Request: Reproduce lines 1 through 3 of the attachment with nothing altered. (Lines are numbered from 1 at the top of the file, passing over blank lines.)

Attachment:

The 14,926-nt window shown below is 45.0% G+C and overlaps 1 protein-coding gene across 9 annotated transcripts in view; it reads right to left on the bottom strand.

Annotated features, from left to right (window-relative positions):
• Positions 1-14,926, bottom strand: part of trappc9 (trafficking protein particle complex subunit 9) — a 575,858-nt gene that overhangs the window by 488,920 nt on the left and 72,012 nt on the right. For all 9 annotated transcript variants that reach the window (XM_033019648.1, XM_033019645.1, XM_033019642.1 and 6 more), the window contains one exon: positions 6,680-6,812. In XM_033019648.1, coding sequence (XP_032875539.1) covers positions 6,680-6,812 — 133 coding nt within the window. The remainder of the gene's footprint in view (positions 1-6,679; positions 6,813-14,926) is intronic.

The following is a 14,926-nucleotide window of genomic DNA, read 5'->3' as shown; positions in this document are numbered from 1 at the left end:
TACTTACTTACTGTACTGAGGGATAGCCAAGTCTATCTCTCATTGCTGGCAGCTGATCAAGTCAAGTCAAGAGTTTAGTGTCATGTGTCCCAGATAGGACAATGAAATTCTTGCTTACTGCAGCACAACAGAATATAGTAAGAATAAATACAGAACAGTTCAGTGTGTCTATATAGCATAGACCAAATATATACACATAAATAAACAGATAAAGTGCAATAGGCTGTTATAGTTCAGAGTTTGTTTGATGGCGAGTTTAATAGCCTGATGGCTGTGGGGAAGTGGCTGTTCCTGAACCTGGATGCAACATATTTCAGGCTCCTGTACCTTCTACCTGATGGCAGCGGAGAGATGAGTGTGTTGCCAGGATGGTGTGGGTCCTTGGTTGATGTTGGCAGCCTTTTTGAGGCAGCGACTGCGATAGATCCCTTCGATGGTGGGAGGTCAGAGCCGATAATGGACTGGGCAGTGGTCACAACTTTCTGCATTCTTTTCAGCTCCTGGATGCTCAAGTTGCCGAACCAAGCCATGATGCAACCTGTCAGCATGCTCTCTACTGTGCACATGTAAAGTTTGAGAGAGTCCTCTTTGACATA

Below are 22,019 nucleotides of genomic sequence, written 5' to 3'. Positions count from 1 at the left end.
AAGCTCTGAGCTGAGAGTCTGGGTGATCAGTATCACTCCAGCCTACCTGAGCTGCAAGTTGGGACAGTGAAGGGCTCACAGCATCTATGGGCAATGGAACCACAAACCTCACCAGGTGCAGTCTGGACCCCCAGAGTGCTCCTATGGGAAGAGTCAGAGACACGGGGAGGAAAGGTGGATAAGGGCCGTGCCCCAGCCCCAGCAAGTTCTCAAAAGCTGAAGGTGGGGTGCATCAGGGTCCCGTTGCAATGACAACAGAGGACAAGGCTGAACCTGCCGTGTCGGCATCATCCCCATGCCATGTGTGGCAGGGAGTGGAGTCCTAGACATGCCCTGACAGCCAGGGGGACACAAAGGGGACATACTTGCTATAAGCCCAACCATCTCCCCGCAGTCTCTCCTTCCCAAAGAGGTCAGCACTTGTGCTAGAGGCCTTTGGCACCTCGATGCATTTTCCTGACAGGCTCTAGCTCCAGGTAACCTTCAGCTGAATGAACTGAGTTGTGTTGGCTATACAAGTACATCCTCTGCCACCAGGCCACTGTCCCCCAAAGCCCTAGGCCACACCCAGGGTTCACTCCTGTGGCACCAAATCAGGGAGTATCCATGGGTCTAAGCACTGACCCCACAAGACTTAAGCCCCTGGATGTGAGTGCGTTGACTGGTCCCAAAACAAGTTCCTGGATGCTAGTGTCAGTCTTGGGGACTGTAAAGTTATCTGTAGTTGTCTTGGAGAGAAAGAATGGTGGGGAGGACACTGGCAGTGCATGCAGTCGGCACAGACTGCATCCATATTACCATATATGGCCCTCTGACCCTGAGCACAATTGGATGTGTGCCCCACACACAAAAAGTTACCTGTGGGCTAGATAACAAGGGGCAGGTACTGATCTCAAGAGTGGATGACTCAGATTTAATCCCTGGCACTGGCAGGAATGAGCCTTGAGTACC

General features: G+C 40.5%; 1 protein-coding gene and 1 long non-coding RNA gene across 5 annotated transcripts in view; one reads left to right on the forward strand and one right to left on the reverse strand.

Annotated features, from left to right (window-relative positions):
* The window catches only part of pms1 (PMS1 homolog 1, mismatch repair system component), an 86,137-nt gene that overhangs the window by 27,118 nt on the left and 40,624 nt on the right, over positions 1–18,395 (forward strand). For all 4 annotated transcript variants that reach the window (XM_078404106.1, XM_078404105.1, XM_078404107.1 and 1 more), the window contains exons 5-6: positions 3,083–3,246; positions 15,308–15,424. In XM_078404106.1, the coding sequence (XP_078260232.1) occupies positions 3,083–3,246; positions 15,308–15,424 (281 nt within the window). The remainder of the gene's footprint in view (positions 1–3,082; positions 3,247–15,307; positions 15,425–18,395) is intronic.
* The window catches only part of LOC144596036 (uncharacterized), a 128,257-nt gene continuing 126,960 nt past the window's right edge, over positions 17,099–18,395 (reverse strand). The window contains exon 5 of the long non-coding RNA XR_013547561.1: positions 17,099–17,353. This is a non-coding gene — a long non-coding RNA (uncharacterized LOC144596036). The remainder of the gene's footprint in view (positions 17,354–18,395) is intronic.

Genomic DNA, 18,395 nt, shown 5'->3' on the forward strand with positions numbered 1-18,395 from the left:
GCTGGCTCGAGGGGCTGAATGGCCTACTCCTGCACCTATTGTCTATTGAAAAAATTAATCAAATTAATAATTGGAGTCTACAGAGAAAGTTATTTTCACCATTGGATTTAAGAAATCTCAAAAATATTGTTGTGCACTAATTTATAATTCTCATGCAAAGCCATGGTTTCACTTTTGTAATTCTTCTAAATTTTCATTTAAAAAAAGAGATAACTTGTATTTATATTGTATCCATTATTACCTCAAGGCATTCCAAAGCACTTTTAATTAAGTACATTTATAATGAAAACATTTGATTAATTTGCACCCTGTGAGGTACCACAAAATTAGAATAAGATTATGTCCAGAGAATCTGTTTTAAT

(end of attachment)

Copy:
The 14,926-nt window shown below is 45.0% G+C and overlaps 1 protein-coding gene across 9 annotated transcripts in view; it reads right to left on the bottom strand.

Annotated features, from left to right (window-relative positions):
• Positions 1-14,926, bottom strand: part of trappc9 (trafficking protein particle complex subunit 9) — a 575,858-nt gene that overhangs the window by 488,920 nt on the left and 72,012 nt on the right. For all 9 annotated transcript variants that reach the window (XM_033019648.1, XM_033019645.1, XM_033019642.1 and 6 more), the window contains one exon: positions 6,680-6,812. In XM_033019648.1, coding sequence (XP_032875539.1) covers positions 6,680-6,812 — 133 coding nt within the window. The remainder of the gene's footprint in view (positions 1-6,679; positions 6,813-14,926) is intronic.